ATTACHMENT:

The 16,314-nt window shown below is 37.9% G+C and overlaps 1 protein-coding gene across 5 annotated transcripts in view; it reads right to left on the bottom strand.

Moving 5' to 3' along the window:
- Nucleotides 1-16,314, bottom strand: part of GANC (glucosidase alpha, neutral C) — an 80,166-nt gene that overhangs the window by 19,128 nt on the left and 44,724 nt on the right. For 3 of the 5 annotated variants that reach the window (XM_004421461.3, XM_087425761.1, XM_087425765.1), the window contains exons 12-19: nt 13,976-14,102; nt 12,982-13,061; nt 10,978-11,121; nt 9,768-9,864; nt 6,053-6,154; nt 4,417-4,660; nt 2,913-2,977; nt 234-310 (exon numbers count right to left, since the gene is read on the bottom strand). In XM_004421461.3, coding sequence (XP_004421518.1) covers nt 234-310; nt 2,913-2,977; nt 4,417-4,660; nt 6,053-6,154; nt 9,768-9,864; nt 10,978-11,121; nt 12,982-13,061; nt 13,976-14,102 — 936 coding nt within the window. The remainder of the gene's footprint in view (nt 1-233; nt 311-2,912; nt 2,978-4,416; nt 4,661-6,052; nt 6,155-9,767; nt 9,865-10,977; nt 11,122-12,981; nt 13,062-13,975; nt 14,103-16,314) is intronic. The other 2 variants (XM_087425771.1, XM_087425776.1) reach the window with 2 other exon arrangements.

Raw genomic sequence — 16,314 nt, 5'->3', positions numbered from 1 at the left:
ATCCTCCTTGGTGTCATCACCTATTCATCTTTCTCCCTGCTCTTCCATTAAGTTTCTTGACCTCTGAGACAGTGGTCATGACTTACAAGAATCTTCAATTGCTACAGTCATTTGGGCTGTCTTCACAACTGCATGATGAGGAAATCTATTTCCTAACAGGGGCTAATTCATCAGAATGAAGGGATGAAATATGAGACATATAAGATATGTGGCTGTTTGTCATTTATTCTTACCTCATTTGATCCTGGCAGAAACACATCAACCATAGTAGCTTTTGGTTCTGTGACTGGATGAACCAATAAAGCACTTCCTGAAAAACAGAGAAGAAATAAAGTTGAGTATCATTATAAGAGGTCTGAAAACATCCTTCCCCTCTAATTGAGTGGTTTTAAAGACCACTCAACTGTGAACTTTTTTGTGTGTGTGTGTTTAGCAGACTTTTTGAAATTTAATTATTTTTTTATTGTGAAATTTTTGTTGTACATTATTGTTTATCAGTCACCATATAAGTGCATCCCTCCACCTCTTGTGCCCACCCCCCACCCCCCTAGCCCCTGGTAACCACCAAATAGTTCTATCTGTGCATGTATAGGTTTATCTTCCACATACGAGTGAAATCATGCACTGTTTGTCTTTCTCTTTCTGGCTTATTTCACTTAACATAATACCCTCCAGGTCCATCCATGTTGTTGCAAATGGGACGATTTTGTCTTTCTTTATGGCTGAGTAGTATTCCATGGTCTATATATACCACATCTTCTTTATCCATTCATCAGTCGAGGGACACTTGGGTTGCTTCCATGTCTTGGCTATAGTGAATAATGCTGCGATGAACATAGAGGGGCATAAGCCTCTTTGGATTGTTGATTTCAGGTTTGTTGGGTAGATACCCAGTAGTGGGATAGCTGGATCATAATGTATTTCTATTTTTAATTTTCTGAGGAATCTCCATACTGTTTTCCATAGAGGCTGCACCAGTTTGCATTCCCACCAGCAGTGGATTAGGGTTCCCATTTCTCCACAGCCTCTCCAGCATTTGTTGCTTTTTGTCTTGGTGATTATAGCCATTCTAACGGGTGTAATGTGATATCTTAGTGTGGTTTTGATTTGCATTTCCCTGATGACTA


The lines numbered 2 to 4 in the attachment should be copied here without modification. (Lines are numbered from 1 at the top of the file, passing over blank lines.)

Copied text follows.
Moving 5' to 3' along the window:
- Nucleotides 1-16,314, bottom strand: part of GANC (glucosidase alpha, neutral C) — an 80,166-nt gene that overhangs the window by 19,128 nt on the left and 44,724 nt on the right. For 3 of the 5 annotated variants that reach the window (XM_004421461.3, XM_087425761.1, XM_087425765.1), the window contains exons 12-19: nt 13,976-14,102; nt 12,982-13,061; nt 10,978-11,121; nt 9,768-9,864; nt 6,053-6,154; nt 4,417-4,660; nt 2,913-2,977; nt 234-310 (exon numbers count right to left, since the gene is read on the bottom strand). In XM_004421461.3, coding sequence (XP_004421518.1) covers nt 234-310; nt 2,913-2,977; nt 4,417-4,660; nt 6,053-6,154; nt 9,768-9,864; nt 10,978-11,121; nt 12,982-13,061; nt 13,976-14,102 — 936 coding nt within the window. The remainder of the gene's footprint in view (nt 1-233; nt 311-2,912; nt 2,978-4,416; nt 4,661-6,052; nt 6,155-9,767; nt 9,865-10,977; nt 11,122-12,981; nt 13,062-13,975; nt 14,103-16,314) is intronic. The other 2 variants (XM_087425771.1, XM_087425776.1) reach the window with 2 other exon arrangements.

Raw genomic sequence — 16,314 nt, 5'->3', positions numbered from 1 at the left: